I heard, “Your class was the best one I’ve ever taken!” many, many, times. The best quote was, “Your class was worth the price of the class, the price to attend the show, and the price of my plane ticket here!”  (And yes I am preening as I write this). By the end of the weekend I had trouble getting out the door, my head was swelled so big.

The classes didn’t take all of my time. I also spent time in my booth, working. The best part about working the booth is that I get to see old friends, make new friends, and spend time talking about sewing.
We offer free designs to anyone who comes to our booth wearing our embroidery designs. I would have more pictures except, silly me, I didn’t think to pull out the camera until late in the show.

I only have two pictures from Naomi. She actually came by with three different outfits. The designs are from Crystal of the Month Club of which she’s a member. You can’t see it on line but these designs shine with crystals.  And Naomi shines, too. The stitch-outs ain’t too bad, either.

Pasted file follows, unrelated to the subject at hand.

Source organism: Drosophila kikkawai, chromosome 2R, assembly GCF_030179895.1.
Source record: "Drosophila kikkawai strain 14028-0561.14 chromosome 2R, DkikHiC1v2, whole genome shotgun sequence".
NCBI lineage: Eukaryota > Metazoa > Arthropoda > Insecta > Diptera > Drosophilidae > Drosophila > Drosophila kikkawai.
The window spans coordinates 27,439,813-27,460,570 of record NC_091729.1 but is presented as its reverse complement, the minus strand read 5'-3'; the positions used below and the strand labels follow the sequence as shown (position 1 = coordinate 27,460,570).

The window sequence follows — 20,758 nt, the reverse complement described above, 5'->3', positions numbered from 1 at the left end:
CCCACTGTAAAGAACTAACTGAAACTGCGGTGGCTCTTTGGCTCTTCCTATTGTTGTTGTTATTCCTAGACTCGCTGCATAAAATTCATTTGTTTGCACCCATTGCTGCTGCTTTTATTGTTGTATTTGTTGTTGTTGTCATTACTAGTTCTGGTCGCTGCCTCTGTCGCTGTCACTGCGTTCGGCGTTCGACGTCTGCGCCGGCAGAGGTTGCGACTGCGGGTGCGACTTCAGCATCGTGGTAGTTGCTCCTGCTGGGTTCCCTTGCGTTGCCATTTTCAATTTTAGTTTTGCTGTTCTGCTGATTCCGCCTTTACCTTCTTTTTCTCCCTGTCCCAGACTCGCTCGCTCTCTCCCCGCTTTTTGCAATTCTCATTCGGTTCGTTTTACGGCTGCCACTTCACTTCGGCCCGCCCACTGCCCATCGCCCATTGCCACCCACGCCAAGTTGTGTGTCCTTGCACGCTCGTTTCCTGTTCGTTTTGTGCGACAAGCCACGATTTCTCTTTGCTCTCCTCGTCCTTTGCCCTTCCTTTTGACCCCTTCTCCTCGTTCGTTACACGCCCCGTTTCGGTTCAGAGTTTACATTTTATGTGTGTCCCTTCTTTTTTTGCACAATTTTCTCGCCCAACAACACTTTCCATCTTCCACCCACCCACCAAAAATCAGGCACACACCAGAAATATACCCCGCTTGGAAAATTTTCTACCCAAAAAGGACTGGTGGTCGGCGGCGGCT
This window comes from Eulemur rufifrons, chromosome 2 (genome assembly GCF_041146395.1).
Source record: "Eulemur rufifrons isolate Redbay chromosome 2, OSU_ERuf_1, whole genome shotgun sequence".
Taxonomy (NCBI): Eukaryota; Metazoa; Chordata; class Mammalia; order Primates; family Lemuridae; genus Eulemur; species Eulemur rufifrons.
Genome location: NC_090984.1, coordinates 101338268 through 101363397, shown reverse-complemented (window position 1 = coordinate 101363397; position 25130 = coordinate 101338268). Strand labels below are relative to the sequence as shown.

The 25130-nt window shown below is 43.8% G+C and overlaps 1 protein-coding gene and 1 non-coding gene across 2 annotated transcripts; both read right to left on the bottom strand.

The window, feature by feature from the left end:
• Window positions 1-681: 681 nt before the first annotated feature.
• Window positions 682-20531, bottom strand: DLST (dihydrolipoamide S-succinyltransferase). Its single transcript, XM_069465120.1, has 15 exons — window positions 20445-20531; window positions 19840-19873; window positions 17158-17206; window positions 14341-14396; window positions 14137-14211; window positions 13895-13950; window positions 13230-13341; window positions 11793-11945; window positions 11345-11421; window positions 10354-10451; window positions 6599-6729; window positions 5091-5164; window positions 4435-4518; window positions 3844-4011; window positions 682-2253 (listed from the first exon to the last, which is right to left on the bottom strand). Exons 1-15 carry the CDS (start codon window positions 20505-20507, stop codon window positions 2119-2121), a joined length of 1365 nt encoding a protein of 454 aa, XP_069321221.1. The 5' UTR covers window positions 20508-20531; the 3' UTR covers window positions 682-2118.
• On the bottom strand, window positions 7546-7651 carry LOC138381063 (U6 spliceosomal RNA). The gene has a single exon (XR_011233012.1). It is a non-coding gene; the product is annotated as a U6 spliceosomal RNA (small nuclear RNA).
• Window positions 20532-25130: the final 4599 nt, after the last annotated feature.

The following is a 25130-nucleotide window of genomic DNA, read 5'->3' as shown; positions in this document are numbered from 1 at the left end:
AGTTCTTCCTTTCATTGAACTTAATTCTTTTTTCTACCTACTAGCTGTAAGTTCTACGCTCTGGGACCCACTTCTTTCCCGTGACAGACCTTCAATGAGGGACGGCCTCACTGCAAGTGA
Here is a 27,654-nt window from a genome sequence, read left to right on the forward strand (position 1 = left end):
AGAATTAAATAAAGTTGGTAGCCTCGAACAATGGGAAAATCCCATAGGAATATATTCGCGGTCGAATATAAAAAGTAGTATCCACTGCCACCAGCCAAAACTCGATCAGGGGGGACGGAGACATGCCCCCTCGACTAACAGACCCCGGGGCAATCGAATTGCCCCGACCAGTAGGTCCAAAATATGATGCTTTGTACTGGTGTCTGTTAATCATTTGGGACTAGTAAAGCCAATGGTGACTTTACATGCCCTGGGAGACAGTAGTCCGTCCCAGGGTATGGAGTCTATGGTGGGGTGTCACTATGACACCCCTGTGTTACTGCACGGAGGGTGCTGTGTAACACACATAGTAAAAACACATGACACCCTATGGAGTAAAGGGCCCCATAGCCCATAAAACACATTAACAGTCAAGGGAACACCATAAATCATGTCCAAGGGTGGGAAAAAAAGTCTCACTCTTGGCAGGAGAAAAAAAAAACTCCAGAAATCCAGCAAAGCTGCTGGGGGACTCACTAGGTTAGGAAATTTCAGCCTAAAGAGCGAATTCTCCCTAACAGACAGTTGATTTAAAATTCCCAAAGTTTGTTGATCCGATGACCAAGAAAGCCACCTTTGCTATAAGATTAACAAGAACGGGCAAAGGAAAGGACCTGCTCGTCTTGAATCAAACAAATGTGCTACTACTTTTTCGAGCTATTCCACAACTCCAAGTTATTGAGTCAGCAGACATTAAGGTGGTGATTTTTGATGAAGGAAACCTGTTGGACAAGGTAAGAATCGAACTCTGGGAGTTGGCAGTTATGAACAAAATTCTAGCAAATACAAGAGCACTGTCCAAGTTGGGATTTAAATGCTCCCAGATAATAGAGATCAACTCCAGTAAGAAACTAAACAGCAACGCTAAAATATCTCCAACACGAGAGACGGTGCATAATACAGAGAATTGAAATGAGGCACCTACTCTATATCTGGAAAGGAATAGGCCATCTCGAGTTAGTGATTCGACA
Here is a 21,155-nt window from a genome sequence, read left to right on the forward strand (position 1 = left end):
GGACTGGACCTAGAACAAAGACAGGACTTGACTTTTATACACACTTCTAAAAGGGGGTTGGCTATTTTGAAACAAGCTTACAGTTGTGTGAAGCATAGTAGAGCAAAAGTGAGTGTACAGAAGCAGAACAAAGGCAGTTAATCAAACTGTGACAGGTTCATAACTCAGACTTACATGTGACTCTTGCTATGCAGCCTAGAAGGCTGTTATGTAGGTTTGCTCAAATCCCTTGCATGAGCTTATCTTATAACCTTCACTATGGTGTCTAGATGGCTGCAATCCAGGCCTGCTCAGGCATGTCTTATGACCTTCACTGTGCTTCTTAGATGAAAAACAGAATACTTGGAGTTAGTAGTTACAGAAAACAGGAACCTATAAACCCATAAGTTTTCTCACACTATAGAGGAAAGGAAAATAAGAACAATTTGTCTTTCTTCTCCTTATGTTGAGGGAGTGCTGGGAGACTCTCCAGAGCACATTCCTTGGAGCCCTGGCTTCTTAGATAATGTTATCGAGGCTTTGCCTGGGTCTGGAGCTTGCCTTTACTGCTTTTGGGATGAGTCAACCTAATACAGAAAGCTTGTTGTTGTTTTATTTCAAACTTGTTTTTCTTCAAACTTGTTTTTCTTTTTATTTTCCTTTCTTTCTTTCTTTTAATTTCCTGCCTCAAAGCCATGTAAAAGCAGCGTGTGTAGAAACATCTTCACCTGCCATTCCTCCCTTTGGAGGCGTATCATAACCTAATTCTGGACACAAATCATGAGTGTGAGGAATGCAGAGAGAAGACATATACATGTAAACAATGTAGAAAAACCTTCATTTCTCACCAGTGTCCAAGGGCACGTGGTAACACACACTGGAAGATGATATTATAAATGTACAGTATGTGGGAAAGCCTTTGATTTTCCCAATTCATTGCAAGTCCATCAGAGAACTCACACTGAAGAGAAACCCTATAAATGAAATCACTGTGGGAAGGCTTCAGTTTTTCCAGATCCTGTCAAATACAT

Jeanne also came by multiple times, wearing a variety of clothes, all with our designs. Unfortunately, I only have pictures of one. Luckily it’s spectacular. The designs are from our Brilliants collection.
Talk about versatile, Rosemary used the same  Brilliants designs. Look how different they are from Jean’s. Rosemary fell in love with the fabric she put in the hood. She added the embroidery to coordinate with the hood fabric. I love the finished look of designs coordinating with the jacket – without looking matchy-matchy.